So far this month we have explored signs that may indicate a child is struggling, and the physical symptoms of anxiety. Both of those articles list some things that as a parent you can keep an eye out for to get a better understanding of how your child’s mental health is. However, a large portion of our audience are emotionally supporting adult children who are struggling; some of whom no longer live at home. Our Family Support Partners (FSP's) recently received a call from a mom who was concerned about how she could support her out-of-the-house adult son who struggles with anxiety and depression. She explained that she wanted him to know she was always there to help him in any way he needed but also that she respects his new found freedom.
Below you'll find 5 ideas that you can use to help your adult child who is struggling. These ideas come directly from both parents who have children who don't live at home, and adult children who live on their own.
1. Keep Communication Open
Let your child know that even though they're living on their own, you're still there to support them and are willing to listen and talk about their mental health challenges, if they want. If you're not really sure how often they want to hear from you or rarely answer when you call, don't be afraid to ask. "Is it ok if we talk every Sunday so we can catch up on your week?" Some adult children talk to their parents all day long and some periodically check in. Try and get a good system down about how frequently you call or text your child. Ideally, when you can, you want to get them on the phone, or even better, a video call so that you can hear and see how they are actually doing.
That being said; if your child struggles with anxiety they may get anxious about always having to call you back. They may not feel up to talking. If they don’t answer your call, send them a quick text saying you love them and were just checking in. Send a clear message they can give you a call back whenever they are feeling up for it. This permission to not have to call you back right away could alleviate some of their anxiety. If your child is really struggling and doesn't have the energy to talk or even text, ask that they “like” your message if they've seen it (this feature is only available on iphones) and to give you a call back when they can.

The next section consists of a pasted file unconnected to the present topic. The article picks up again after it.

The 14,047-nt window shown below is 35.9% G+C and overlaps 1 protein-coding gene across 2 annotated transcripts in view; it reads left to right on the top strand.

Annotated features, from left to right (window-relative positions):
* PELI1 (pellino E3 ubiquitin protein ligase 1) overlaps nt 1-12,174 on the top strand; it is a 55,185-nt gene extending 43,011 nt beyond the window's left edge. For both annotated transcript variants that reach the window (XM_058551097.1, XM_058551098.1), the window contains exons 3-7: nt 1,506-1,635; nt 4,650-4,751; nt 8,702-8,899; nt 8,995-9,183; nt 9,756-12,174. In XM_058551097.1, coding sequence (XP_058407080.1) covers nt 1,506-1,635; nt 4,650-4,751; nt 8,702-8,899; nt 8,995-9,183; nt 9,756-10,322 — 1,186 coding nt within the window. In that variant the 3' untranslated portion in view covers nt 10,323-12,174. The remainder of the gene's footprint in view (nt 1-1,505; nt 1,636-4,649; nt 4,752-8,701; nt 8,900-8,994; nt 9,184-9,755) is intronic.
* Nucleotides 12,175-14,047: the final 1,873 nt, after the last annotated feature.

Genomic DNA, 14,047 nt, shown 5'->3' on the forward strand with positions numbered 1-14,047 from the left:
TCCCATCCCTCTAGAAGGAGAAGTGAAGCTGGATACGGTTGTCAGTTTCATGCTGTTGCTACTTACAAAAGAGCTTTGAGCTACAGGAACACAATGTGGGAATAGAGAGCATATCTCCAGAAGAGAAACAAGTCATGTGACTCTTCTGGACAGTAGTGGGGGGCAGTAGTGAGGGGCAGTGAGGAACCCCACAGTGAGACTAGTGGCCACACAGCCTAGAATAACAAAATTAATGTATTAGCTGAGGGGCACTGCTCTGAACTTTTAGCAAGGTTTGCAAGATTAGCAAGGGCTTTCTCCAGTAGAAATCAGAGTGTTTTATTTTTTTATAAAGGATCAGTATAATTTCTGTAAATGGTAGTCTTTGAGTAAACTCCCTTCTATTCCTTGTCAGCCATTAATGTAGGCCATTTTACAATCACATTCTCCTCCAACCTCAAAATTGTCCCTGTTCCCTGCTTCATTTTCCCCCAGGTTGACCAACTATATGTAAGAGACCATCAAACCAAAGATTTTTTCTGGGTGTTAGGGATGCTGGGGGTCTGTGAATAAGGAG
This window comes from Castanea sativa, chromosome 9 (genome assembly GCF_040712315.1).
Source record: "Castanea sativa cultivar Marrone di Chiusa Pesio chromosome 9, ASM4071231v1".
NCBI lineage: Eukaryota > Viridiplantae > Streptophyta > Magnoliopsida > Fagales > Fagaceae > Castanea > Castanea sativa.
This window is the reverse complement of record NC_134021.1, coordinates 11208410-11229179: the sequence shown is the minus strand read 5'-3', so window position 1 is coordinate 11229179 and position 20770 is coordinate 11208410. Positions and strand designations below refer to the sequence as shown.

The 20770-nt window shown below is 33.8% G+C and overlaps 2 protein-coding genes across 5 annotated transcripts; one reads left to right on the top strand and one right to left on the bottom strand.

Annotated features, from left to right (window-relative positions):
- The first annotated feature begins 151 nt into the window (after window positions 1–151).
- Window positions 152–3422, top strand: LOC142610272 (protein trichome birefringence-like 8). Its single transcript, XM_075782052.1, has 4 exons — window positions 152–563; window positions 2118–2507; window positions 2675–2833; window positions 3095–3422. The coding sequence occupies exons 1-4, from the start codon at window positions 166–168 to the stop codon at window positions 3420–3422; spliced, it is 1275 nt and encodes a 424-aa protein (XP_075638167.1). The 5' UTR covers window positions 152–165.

Talk about your own mental health when you do talk to them. Tell them what's been making you anxious, tell them how you are feeling really burnt out from work these days. Even if you never had these conversations with your child before; start now. Your relationship changes once your child becomes an adult and now could be a good time to start incorporating some more honest communication. By doing this you are showing them that not only do you struggle too, but you talk about it, and you are okay with talking about a topic that to many feels awkward.
Remember, not every check in needs to be serious! Send them a funny video, meme, or post that you came across that made you think of them. If you got in the car and their favorite song came on the radio, send them a silly video of you singing it. This kind of light-hearted communication could put a smile on your child’s face for a moment and also reassure them that you are there, and you are always thinking about them.
2. Be in contact with other people in their lives
Make sure that you also have an open communication pathway with the other important people in your child’s life. Whether it is their significant other, friends, other parent, or neighbor - make sure they have your number and you have theirs. You do not want to overstep any of your child’s boundaries but you do want to ensure that the people in your child’s life know that if they have a concern about your child’s mental health you are the person they should turn to. Many of these people may physically see your child more than you and may be a little quicker to notice that they are struggling.
This idea came to us when a dad who called one of our Family Support Partners was alerted about how his daughter was struggling with her mental health by her best friend. He said while it was a scary text to receive, he is so grateful that he has always had a nice relationship with his daughters friends and that they felt comfortable coming to him.
3. Adjust your expectations - but do NOT pull away
When someone is struggling with their mental health it can be very draining. If your child is struggling with theirs they may feel like they don't have a whole lot of left over energy at the end of the day. If you notice, or suspect that your child is struggling, try and ease up on some of the obligations that you and other loved ones may put on them. Whether it is a night out to celebrate their cousin's new job, or a neighborhood party that they usually would attend, let your child know that if it would help, you can cover for them.